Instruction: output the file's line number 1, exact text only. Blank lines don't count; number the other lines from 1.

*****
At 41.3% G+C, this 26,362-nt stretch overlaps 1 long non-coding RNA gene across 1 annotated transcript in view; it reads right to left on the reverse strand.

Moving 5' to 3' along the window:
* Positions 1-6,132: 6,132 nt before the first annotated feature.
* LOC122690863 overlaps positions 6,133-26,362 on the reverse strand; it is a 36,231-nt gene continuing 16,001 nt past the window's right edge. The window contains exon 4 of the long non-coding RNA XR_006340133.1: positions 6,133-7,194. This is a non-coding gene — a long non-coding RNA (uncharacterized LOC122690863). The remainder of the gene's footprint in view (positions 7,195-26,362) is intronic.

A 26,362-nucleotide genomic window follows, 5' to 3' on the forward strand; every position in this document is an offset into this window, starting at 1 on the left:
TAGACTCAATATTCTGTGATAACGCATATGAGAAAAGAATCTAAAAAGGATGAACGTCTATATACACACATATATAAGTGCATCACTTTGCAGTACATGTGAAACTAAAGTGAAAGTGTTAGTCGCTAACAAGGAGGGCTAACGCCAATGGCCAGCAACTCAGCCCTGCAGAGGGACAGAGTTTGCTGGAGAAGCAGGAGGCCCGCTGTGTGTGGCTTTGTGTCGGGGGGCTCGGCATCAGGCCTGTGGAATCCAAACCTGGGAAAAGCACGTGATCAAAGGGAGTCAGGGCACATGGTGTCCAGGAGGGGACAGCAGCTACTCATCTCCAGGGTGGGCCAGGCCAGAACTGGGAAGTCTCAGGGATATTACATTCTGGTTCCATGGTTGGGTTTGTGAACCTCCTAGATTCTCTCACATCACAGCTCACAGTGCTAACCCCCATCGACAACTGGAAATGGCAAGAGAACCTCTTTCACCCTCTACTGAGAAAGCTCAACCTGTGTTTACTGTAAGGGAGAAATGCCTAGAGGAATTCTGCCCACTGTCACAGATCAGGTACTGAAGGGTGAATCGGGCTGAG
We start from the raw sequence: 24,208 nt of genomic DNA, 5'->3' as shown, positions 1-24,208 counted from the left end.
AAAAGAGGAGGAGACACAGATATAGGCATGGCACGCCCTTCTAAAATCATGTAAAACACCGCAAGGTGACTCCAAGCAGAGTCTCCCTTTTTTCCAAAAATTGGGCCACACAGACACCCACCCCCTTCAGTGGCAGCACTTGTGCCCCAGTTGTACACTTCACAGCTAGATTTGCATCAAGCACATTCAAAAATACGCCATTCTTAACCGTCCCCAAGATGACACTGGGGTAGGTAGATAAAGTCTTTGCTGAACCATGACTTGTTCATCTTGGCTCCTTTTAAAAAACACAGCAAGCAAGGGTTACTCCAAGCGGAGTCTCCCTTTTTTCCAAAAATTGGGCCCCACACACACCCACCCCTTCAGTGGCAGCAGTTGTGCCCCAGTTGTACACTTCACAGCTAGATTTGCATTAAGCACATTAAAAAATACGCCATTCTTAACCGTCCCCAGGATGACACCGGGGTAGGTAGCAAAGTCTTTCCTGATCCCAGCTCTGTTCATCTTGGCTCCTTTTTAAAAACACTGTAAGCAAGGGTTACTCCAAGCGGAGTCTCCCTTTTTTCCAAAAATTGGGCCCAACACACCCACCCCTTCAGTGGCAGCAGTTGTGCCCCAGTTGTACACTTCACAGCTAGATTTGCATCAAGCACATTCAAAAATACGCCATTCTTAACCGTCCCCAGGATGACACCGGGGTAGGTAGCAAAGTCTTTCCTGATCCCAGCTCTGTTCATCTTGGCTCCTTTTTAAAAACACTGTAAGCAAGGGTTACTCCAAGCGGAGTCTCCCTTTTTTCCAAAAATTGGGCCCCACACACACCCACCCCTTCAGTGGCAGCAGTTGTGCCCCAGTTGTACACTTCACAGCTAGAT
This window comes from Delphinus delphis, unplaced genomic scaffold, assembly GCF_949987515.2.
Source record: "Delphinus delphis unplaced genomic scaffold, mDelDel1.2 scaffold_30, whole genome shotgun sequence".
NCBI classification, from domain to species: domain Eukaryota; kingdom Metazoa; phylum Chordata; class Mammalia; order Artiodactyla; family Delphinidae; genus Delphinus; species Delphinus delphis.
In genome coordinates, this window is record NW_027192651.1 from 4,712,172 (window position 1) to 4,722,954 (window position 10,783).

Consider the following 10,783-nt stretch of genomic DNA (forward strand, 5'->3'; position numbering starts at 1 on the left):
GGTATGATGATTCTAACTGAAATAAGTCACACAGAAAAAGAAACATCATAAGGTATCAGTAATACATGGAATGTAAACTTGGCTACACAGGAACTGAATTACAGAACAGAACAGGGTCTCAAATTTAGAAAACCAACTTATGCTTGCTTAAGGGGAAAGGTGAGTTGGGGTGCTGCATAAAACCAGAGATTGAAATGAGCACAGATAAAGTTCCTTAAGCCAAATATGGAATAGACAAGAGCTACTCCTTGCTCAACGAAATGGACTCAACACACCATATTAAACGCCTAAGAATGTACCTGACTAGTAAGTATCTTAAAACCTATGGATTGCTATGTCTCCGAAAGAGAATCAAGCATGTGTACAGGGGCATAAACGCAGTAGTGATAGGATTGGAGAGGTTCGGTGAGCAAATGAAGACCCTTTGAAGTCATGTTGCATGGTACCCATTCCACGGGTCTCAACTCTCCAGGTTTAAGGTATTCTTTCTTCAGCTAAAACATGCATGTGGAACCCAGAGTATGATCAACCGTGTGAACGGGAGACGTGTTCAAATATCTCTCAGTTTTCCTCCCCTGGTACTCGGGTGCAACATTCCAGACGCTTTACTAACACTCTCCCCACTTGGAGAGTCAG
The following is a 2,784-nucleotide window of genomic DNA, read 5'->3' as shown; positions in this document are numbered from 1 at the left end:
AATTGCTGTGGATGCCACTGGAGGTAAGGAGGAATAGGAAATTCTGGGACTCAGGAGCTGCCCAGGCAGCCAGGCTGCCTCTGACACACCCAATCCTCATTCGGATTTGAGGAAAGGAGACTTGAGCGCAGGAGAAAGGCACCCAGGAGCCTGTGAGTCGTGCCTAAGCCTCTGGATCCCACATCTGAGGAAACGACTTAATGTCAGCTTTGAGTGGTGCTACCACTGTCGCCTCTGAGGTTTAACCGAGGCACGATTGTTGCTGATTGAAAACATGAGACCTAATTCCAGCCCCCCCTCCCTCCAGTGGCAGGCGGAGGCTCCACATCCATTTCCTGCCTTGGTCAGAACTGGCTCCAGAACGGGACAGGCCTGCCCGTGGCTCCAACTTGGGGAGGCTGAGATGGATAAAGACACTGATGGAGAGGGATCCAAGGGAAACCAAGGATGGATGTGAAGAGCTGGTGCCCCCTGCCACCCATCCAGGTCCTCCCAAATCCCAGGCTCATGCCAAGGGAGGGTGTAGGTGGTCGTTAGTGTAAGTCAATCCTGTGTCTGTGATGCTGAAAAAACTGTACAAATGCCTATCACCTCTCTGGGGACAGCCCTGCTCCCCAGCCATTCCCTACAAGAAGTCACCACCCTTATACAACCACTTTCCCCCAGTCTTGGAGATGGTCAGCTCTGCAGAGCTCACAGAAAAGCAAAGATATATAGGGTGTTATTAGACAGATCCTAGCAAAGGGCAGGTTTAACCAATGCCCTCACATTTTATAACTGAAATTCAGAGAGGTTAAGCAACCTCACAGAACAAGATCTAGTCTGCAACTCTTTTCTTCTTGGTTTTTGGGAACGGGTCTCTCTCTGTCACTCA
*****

At 41.3% G+C, this 26,362-nt stretch overlaps 1 long non-coding RNA gene across 1 annotated transcript in view; it reads right to left on the reverse strand.